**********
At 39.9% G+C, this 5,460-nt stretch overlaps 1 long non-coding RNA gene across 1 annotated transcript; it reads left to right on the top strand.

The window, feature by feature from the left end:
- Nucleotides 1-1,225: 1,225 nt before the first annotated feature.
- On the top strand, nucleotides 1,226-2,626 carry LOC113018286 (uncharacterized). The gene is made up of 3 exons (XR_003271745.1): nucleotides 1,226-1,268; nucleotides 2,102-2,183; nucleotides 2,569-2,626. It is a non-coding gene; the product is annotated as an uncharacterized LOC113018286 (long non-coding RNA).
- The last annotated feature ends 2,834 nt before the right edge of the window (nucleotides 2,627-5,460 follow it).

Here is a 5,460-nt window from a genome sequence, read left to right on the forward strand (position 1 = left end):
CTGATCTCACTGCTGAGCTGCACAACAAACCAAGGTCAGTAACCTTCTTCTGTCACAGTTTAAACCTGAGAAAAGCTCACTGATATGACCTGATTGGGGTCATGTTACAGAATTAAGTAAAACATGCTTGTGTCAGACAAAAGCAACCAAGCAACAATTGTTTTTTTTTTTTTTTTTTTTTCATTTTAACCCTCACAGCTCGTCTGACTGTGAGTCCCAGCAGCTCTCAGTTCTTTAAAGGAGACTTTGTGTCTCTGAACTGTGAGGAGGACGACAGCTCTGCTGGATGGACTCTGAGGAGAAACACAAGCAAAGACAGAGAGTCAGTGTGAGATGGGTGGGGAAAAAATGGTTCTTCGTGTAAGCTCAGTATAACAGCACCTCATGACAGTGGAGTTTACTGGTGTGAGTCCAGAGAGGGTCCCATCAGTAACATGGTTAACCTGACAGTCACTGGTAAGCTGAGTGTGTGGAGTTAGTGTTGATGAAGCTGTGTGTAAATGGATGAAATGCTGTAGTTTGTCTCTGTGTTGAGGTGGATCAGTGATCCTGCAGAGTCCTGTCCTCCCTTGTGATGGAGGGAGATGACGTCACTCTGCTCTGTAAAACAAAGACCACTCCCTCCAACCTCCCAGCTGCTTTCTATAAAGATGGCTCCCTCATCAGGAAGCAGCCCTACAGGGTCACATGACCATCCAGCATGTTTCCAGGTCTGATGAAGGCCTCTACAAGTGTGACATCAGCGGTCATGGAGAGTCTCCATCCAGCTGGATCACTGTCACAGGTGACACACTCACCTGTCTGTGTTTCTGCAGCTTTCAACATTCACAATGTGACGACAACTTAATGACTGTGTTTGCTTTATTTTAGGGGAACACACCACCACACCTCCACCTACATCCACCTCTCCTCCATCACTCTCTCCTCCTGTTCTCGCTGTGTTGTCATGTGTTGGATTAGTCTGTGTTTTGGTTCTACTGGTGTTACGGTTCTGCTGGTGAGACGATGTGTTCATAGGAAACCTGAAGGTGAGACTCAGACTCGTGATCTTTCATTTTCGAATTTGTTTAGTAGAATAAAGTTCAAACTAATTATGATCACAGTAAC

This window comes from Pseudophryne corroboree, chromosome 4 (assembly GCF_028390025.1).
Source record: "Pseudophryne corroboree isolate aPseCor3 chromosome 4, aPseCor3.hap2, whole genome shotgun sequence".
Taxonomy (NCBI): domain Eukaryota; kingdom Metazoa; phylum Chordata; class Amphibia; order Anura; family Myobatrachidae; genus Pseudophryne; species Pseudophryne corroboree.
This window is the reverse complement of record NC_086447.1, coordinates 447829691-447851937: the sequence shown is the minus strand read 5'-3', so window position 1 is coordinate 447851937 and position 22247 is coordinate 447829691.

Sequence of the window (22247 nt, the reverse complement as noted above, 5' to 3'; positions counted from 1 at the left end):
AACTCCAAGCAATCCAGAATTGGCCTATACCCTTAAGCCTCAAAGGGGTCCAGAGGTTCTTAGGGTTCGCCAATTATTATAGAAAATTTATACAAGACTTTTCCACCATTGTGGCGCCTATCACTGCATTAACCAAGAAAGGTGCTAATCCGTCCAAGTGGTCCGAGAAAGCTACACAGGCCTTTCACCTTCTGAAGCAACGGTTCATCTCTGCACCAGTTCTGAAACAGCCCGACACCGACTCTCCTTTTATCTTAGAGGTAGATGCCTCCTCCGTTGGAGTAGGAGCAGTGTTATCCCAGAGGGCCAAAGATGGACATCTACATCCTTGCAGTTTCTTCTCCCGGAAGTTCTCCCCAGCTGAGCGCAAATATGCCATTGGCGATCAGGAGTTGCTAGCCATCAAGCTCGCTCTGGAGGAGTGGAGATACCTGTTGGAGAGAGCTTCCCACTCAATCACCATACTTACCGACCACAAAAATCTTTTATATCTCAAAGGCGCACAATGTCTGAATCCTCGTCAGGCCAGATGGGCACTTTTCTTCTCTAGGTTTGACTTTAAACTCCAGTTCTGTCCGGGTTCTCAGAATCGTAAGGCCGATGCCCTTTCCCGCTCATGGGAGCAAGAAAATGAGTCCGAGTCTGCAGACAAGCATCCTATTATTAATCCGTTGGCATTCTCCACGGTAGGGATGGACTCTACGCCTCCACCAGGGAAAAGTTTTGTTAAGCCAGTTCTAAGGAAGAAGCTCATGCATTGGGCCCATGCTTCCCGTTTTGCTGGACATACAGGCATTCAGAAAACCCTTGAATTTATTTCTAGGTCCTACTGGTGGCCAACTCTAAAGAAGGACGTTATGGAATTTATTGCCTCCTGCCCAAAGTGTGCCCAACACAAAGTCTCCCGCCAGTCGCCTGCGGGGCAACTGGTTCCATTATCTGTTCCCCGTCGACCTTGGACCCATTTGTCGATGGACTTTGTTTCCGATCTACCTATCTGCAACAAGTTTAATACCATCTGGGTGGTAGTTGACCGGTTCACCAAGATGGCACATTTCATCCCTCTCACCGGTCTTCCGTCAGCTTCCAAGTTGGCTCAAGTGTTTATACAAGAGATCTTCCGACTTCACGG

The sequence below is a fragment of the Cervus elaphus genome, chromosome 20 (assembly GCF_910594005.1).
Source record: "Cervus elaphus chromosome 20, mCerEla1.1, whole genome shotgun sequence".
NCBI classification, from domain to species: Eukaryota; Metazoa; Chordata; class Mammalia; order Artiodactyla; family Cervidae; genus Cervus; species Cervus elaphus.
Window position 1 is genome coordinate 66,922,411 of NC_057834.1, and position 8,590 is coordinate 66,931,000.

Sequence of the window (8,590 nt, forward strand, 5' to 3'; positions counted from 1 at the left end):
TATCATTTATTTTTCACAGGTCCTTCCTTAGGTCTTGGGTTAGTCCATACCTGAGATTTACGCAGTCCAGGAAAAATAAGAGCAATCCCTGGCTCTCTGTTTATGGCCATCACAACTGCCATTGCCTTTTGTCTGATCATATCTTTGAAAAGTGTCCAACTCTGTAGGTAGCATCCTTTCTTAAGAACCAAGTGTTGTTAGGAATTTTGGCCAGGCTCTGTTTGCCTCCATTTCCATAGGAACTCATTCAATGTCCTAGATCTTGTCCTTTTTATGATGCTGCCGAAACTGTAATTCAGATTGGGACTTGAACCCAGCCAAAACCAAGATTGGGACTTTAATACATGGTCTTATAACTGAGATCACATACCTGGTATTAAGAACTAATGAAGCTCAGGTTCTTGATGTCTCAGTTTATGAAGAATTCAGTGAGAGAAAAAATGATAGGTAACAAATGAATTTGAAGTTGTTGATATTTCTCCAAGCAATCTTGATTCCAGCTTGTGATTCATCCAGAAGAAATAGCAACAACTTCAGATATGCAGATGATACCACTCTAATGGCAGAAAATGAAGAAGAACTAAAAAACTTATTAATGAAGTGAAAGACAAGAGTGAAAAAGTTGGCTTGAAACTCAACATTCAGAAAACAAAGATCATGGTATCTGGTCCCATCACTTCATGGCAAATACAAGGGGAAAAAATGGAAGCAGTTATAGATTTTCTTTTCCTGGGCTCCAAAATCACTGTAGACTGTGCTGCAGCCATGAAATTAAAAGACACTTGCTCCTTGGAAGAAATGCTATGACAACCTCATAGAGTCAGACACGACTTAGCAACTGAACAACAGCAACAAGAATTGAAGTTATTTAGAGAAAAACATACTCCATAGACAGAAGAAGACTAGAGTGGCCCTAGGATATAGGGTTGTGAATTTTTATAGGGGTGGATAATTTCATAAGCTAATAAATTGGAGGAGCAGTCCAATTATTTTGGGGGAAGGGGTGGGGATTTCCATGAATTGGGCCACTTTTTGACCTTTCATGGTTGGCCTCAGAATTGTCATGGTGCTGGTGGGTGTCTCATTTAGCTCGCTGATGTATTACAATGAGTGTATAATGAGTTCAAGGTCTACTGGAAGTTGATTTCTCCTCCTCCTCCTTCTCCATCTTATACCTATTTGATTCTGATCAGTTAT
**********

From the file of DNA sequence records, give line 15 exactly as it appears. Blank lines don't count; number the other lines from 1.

Source record: "Cervus elaphus chromosome 20, mCerEla1.1, whole genome shotgun sequence".